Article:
The younger of Van Cooten and Clementine Smit’s two children seems on track to wear a pin one day too. Rob van Cooten recently completed his third year of business school and has already done sales and marketing work in his father’s office. The elder Van Cooten says his son is interested in pursuing the family trade after graduating and getting some experience abroad. Daughter Floortje van Cooten keeps busy as an Amsterdam-based fashion blogger, though in a recent Father’s Day gift guide took the opportunity to call a Moccamaster the “best present there possibly is.” Her post spotlights a shiny stone gray KBG 741.
As Ten Donkelaar likes to say, the 741 is “an evergreen.” Developed in 1974, it hit the market two years later and today is the most iconic model. The Moccamaster remains one of several select home brewers certified by the SCA, reflecting its esteemed status among, to quote a Sprudge article on the brand’s Cup-one, “prosumer appliances.” It is true that Technivorm and specialty coffee have been friendly for decades. In 1988, the Dutch company became a founding member of the Specialty Coffee Association of Europe, and fast-forward to World of Coffee 2018, the Moccamaster stand was showing off the 741 in its latest colors: pastel green, pastel yellow, pastel blue, and midnight blue.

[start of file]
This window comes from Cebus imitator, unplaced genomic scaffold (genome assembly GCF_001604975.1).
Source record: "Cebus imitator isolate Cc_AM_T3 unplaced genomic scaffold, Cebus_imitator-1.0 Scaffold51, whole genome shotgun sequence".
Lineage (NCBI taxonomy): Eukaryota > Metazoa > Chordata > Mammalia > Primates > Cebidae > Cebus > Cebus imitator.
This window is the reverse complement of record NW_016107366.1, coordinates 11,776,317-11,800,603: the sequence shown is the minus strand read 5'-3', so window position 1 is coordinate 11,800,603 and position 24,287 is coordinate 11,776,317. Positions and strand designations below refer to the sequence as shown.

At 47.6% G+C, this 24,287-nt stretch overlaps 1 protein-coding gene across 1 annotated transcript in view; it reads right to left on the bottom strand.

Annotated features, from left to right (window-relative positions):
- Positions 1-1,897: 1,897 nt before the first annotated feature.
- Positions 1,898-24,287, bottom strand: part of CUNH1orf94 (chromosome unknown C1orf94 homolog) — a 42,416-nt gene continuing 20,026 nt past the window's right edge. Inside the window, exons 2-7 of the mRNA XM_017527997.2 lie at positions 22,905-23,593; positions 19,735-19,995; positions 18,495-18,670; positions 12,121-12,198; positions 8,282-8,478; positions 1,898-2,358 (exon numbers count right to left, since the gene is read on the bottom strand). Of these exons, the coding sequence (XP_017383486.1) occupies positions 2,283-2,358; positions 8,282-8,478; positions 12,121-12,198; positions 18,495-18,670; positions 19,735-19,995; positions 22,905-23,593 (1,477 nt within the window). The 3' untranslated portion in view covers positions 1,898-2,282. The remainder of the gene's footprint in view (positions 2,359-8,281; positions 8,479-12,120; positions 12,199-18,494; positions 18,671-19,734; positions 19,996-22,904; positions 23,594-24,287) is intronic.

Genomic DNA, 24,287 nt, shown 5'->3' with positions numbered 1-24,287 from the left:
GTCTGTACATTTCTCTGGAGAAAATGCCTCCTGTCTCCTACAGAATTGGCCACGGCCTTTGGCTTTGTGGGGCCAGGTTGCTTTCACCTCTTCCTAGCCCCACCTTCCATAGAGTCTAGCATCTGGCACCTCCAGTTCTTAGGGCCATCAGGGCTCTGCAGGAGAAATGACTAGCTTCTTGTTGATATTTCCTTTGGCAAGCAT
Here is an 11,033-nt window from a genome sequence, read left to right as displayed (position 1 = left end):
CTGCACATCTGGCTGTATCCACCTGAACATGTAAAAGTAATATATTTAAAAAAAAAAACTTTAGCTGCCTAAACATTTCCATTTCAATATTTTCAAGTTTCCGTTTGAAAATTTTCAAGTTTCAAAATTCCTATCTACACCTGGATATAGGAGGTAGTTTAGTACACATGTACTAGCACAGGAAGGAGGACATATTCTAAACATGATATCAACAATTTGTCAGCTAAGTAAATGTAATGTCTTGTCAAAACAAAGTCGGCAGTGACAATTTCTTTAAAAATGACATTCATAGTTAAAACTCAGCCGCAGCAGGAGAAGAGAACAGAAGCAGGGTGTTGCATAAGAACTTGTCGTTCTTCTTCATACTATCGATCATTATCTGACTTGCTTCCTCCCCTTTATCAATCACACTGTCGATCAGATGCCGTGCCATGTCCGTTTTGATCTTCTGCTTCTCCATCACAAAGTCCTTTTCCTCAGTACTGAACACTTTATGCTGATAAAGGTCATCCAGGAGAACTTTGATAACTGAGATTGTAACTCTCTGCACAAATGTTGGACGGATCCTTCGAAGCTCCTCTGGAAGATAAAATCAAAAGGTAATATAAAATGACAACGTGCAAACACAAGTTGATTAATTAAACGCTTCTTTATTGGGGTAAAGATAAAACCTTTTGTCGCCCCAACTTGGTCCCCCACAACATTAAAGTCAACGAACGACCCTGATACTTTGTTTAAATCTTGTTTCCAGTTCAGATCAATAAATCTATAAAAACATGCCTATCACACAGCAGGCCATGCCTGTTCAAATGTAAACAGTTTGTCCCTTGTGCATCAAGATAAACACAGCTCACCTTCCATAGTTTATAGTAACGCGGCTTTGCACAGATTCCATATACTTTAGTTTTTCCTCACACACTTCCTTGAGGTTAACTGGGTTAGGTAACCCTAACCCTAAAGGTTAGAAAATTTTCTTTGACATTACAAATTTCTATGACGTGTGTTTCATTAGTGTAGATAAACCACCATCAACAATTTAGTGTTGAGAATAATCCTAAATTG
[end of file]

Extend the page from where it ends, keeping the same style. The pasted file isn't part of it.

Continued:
Globally, Technivorm and Moccamaster have about 200 employees. Amerongen hosts around 150. In August 2017, the European Coffee Trip published a cheerful video taking viewers inside the factory, profiling workers, and zooming in on the production line.